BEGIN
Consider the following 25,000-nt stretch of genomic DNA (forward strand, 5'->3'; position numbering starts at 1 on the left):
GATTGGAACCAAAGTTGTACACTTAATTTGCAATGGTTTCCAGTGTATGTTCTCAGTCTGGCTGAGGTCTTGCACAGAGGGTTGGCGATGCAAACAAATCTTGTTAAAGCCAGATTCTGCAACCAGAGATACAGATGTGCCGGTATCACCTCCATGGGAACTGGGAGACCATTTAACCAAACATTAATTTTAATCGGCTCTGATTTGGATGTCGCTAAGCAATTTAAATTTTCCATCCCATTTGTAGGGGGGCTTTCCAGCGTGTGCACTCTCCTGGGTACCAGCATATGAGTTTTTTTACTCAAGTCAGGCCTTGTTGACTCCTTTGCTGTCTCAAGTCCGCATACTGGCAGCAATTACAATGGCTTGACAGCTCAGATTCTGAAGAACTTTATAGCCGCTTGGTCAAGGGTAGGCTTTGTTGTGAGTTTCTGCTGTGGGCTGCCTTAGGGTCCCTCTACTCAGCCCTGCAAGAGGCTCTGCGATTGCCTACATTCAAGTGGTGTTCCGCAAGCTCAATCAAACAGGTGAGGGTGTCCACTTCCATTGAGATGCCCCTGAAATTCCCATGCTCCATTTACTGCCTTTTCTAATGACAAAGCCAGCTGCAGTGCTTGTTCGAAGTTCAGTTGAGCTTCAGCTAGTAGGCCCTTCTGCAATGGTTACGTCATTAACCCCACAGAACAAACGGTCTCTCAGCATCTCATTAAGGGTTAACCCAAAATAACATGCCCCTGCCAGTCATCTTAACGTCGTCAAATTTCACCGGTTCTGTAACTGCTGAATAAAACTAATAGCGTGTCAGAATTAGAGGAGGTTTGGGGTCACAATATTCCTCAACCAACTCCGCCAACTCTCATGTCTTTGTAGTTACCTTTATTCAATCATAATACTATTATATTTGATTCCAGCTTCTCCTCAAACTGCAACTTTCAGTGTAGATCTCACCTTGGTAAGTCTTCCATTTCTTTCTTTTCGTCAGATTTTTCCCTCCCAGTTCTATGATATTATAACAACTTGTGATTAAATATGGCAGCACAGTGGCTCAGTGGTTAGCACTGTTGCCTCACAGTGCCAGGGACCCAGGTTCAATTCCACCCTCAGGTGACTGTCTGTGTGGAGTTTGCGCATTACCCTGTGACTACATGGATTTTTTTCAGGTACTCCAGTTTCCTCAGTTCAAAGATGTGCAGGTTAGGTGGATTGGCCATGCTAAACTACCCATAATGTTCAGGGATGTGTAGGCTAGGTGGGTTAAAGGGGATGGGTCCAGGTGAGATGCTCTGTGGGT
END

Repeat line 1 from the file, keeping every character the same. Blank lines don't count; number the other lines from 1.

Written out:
Consider the following 25,000-nt stretch of genomic DNA (forward strand, 5'->3'; position numbering starts at 1 on the left):